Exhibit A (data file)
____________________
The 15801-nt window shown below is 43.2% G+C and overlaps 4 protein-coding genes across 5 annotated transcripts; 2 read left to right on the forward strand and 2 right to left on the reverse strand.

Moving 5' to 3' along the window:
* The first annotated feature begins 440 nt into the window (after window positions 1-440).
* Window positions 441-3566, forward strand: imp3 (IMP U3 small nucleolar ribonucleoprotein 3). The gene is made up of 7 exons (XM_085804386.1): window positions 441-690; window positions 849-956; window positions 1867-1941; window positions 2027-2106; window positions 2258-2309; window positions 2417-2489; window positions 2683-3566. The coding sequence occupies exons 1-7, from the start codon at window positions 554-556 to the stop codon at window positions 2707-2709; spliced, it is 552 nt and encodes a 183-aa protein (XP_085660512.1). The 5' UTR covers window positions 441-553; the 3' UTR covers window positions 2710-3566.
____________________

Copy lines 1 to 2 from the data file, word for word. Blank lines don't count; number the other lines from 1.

The 15801-nt window shown below is 43.2% G+C and overlaps 4 protein-coding genes across 5 annotated transcripts; 2 read left to right on the forward strand and 2 right to left on the reverse strand.

Moving 5' to 3' along the window: